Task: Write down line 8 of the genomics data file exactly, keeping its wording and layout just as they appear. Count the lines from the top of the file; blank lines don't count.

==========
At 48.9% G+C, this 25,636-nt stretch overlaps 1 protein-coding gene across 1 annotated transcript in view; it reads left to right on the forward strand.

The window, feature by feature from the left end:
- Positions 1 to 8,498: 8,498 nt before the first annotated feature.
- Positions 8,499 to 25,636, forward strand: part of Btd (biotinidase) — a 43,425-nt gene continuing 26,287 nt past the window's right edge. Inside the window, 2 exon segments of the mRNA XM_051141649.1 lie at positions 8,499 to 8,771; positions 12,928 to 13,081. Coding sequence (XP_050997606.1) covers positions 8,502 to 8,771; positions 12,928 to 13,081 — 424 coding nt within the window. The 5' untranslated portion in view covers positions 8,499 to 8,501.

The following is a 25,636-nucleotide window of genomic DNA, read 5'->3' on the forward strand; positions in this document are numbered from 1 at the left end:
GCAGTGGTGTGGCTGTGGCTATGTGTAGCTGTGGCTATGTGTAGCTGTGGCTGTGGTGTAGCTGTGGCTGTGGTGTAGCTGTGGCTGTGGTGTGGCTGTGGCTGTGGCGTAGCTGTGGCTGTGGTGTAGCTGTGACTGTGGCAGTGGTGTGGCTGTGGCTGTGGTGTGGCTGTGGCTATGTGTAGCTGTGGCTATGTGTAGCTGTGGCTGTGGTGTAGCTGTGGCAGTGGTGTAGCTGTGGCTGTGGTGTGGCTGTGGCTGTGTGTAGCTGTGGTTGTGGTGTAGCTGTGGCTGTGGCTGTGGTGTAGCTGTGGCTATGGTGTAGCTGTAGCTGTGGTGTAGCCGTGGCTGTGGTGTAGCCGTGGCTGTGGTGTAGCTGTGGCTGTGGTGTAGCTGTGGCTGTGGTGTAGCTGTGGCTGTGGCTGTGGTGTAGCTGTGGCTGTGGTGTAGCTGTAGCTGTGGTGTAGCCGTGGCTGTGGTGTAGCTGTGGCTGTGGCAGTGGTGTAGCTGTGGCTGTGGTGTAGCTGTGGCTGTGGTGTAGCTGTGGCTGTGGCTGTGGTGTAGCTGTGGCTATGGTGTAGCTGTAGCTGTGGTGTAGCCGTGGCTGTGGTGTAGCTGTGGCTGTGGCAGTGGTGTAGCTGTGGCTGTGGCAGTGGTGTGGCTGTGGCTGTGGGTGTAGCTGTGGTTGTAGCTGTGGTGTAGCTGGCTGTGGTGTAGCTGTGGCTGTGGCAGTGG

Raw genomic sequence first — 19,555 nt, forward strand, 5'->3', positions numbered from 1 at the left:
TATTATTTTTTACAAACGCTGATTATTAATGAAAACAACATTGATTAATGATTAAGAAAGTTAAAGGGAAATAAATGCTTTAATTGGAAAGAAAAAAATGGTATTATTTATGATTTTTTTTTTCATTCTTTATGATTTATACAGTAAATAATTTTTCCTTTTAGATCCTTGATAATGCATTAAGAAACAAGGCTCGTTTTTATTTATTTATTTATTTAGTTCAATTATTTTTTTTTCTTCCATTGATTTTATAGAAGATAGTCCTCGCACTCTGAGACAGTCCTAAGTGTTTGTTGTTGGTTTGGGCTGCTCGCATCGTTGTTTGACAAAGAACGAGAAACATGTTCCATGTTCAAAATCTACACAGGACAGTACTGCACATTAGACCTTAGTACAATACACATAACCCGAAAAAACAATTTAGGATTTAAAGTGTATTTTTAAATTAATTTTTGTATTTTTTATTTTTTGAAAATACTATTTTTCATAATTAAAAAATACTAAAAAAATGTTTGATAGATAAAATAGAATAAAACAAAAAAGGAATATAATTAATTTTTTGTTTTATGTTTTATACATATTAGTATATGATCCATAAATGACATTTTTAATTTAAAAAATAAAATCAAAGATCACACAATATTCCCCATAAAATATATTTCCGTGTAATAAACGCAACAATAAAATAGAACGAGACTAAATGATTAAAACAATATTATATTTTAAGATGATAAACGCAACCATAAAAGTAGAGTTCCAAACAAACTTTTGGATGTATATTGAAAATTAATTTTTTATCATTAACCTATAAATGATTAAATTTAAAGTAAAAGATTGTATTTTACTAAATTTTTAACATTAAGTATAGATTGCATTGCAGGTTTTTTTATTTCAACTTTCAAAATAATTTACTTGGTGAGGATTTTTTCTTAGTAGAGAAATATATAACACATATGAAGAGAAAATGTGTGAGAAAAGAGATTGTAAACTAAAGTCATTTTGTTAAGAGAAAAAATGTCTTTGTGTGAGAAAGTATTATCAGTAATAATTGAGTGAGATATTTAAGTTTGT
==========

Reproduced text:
TATTATTTTTTACAAACGCTGATTATTAATGAAAACAACATTGATTAATGATTAAGAAAGTTAAAGGGAAATAAATGCTTTAATTGGAAAGAAAAAAATGGTATTATTTATGATTTTTTTTTTCATTCTTTATGATTTATACAGTAAATAATTTTTCCTTTTAGATCCTTGATAATGCATTAAGAAACAAGGCTCGTTTTTATTTATTTATTTATTTAGTTCAATTATTTTTTTTTCTTCCATTGATTTTATAGAAGATAGTCCTCGCACTCTGAGACAGTCCTAAGTGTTTGTTGTTGGTTTGGGCTGCTCGCATCGTTGTTTGACAAAGAACGAGAAACATGTTCCATGTTCAAAATCTACACAGGACAGTACTGCACATTAGACCTTAGTACAATACACATAACCCGAAAAAACAATTTAGGATTTAAAGTGTATTTTTAAATTAATTTTTGTATTTTTTATTTTTTGAAAATACTATTTTTCATAATTAAAAAATACTAAAAAAATGTTTGATAGATAAAATAGAATAAAACAAAAAAGGAATATAATTAATTTTTTGTTTTATGTTTTATACATATTAGTATATGATCCATAAATGACATTTTTAATTTAAAAAATAAAATCAAAGATCACACAATATTCCCCATAAAATATATTTCCGTGTAATAAACGCAACAATAAAATAGAACGAGACTAAATGATTAAAACAATATTATATTTTAAGATGATAAACGCAACCATAAAAGTAGAGTTCCAAACAAACTTTTGGATGTATATTGAAAATTAATTTTTTATCATTAACCTATAAATGATTAAATTTAAAGTAAAAGATTGTATTTTACTAAATTTTTAACATTAAGTATAGATTGCATTGCAGGTTTTTTTATTTCAACTTTCAAAATAATTTACTTGGTGAGGATTTTTTCTTAGTAGAGAAATATATAACACATATGAAGAGAAAATGTGTGAGAAAAGAGATTGTAAACTAAAGTCATTTTGTTAAGAGAAAAAATGTCTTTGTGTGAGAAAGTATTATCAGTAATAATTGAGTGAGATATTTAAGTTTGT